City of Bones is plagiarism
After the publication of Stephenie Meyer’s Twilight series, young adult literature once again became a viable genre. New fantasy fiction became popular, one of these series being The Mortal Instruments, written by Cassandra Clare. It’s an elaborate series with incredible fantasy elements and fleshed-out characters that has gripped millions of readers.
Too bad the series is allegedly plagiarized. Clare started writing under the moniker Cassandra Clare in a Harry Potter fan base. She was popular in those circles because of her fan fiction, The Draco Trilogy, which paired Draco and Ginny from Harry Potter — a moody bad boy paired with a feisty redhead. Do the characters sound familiar to those from The Mortal Instruments?
Of course, this similarity isn’t inherently bad. Basing a story off of characters that have already been written about is not a crime. It traverses into gray areas, though, when an author’s characters are based off of interpretations of another author’s characters that have already been used in another franchise.
It gets worse. One day, Harry Potter fans awoke to find Clare’s story removed from the Internet. Slowly, the news got around: Huge chunks of her story had been copied and pasted from other works that weren’t even Harry Potter. The characters were hers, but the witty, snappy writing that her readers fell in love with was not her own.
Fan fiction is a gray area for copyright anyway, because the source text is someone else’s work. Some authors have spoken out against fan fiction based on their works, but J.K. Rowling is not one of those authors. She has made it clear, though, that she doesn’t want money being made from Harry Potter fan fiction. And while what Clare did with The Draco Trilogy was wrong, she wasn’t making money off of the Harry Potter series or the other books she had allegedly plagiarized from — until she published The Mortal Instruments.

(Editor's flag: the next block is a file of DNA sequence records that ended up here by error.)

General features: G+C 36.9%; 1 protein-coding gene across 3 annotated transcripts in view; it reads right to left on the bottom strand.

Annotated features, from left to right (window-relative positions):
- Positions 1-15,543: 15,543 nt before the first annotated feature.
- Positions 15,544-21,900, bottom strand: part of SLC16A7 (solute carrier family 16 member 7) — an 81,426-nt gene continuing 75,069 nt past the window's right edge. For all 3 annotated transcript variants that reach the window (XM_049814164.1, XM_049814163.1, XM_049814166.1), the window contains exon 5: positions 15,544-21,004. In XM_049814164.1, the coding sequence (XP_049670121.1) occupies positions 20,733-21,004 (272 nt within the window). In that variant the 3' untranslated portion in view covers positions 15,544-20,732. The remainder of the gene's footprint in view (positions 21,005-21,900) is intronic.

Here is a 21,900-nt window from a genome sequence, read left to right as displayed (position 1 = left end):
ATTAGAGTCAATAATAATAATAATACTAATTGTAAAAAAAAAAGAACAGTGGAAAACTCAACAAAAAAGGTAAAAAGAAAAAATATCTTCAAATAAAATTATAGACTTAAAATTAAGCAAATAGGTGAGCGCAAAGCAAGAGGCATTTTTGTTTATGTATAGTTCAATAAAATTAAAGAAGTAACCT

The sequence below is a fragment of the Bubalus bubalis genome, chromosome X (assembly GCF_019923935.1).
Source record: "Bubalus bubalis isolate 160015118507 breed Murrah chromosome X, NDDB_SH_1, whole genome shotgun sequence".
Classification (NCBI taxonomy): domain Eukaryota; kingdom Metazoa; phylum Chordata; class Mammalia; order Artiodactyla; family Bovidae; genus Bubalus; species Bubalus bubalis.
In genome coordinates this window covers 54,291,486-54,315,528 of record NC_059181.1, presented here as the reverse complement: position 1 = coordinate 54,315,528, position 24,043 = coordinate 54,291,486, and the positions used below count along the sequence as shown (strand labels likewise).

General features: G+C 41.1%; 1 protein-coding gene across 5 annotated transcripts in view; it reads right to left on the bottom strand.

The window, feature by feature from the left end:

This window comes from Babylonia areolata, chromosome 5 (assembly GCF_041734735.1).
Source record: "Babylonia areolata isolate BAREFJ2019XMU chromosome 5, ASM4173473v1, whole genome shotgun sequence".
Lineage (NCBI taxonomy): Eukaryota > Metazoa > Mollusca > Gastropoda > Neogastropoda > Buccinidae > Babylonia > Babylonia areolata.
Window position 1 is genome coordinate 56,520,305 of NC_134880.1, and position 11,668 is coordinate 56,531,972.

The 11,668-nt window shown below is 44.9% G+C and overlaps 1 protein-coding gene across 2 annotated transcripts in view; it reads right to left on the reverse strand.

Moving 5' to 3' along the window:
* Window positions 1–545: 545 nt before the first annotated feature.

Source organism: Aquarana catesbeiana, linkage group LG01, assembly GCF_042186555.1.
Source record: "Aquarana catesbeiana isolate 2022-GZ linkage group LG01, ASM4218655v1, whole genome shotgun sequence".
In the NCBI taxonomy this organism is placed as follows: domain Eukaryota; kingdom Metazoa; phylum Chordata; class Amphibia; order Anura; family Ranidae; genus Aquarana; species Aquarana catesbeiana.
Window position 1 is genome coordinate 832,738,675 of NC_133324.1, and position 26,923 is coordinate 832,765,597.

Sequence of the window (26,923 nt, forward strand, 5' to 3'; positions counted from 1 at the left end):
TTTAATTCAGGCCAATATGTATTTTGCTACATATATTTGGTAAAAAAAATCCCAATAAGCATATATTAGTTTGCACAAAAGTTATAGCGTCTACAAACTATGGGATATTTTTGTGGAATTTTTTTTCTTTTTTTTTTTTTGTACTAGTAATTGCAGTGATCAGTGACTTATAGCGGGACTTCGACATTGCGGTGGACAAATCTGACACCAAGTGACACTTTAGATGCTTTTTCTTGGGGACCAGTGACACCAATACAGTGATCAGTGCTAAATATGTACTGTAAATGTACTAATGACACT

When her first book, City of Bones came out, Clare’s fan fiction readers were excited, until they actually started reading the book and experienced déjà vu. The protagonist Clary was Clare’s interpretation of Ginny in The Draco Trilogy; Jace was her Draco interpretation; Luke was her idea of Lupin and some of the writing seemed lifted off of the pages of her fan fiction, most of which she had allegedly plagiarized from other sources. Now she is making money from a series based off of fan fiction that was based not only off of Harry Potter but of other source material she liberally borrowed from.
With a movie now out, this woman keeps making money with recycled writing and characters that are not even hers, and she won’t listen to anyone against her. Authors who plagiarize do not deserve the profits and acclaim that Clare has received, and definitely not the promotion of her work in the form of a major motion picture.